building stuff, more stuff, and a little bit of… stuff
Half of the Flanagan “Neurophone” circuitry is devoted to pretending the signal was sent as electromagnetic radiation. The double-differentiator section just mimics what an antenna does.
If you’re looking to “train your brain,” it might be easier to simplify things a little. Instead of using lots of circuitry to pretend an antenna was involved, get a real one in play.
Plug a pink noise generator into a low-power audio amplifier driving a coil of wire on the floor around you. Put a small speaker in series with the wire coil. Total parts cost? Really cheap!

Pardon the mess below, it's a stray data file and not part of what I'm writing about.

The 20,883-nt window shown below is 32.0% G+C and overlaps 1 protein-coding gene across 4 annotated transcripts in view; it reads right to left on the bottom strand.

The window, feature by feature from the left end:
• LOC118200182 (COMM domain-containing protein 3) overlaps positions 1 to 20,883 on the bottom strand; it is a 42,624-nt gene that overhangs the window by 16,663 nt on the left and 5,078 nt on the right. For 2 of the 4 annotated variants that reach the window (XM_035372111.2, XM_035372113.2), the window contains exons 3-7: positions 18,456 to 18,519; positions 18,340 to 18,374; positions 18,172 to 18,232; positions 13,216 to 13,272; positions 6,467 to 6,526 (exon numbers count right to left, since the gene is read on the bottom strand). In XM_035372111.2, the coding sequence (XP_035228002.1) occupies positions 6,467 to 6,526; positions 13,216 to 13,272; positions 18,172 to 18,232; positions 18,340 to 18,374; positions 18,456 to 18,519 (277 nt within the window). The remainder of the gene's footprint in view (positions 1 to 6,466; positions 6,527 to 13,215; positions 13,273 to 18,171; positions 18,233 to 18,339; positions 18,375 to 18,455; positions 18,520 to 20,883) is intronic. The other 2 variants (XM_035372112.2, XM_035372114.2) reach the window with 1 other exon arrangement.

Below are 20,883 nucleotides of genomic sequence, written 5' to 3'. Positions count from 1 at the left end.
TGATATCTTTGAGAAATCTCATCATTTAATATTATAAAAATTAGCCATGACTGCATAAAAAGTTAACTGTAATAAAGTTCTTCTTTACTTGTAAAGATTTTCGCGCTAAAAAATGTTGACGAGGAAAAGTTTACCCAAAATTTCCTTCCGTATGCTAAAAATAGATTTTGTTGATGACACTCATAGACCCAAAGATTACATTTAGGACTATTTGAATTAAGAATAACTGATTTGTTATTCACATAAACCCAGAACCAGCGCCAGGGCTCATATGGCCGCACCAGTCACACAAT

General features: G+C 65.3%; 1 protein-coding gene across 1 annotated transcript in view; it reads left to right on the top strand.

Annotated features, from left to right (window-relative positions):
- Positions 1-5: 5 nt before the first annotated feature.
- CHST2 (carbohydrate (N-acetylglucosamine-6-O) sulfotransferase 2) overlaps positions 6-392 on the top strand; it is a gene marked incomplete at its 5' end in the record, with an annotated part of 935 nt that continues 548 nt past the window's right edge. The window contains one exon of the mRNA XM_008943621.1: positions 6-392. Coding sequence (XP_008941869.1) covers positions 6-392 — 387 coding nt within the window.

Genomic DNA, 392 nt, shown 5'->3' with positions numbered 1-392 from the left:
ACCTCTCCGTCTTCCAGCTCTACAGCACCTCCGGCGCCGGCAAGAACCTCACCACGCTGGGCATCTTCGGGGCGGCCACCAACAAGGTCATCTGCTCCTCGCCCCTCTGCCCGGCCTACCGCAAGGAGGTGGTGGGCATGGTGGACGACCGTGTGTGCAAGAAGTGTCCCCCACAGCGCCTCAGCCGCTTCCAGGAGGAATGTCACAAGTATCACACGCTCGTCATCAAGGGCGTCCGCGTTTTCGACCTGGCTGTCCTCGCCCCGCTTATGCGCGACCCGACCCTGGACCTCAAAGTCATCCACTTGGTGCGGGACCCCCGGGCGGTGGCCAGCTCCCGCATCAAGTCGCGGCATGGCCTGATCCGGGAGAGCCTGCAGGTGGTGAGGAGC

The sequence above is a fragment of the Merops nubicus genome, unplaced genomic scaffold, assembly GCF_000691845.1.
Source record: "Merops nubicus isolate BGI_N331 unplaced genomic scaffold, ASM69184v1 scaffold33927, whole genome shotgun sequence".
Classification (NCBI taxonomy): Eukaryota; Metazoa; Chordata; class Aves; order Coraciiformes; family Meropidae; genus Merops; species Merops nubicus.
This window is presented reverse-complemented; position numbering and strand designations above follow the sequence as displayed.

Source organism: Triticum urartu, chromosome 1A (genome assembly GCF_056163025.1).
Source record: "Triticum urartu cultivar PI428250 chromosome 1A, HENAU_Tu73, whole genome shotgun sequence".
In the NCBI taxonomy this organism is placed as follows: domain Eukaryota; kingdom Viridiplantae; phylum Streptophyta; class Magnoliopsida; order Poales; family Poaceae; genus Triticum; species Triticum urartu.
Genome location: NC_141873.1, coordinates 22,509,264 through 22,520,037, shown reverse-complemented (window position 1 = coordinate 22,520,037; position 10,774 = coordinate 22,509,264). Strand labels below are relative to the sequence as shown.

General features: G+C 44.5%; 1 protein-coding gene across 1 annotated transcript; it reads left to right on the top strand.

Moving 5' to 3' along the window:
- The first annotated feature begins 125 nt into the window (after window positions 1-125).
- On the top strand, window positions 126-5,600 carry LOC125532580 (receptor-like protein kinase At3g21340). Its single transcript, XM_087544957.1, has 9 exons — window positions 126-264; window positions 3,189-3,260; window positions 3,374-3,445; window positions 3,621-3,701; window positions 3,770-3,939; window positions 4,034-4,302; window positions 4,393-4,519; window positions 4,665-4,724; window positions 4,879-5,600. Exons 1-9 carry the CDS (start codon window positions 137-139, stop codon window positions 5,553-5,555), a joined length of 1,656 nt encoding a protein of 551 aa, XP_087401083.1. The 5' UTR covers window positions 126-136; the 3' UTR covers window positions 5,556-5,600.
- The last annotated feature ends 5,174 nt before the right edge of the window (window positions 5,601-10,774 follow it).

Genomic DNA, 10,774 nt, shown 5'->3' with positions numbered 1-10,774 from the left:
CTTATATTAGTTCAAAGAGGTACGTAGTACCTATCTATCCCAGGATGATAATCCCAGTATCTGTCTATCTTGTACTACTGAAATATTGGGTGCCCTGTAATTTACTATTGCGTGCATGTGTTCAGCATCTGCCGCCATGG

This will create pink noise as both electromagnetic waves and acoustic ones. If my understanding of “Neurophone” operation is correct, this should produce the same effects on the brain. Your brain should see the electromagnetic waves in a very similar way to a pink noise signal from a “Neurophone,” though much more weakly. This means any effects might take weeks or months to appear, instead of days or weeks.
Why bother? The “Neurophone” is supposed to massively boost IQ — and there are rumors on the Internet that it can do even more extraordinary things.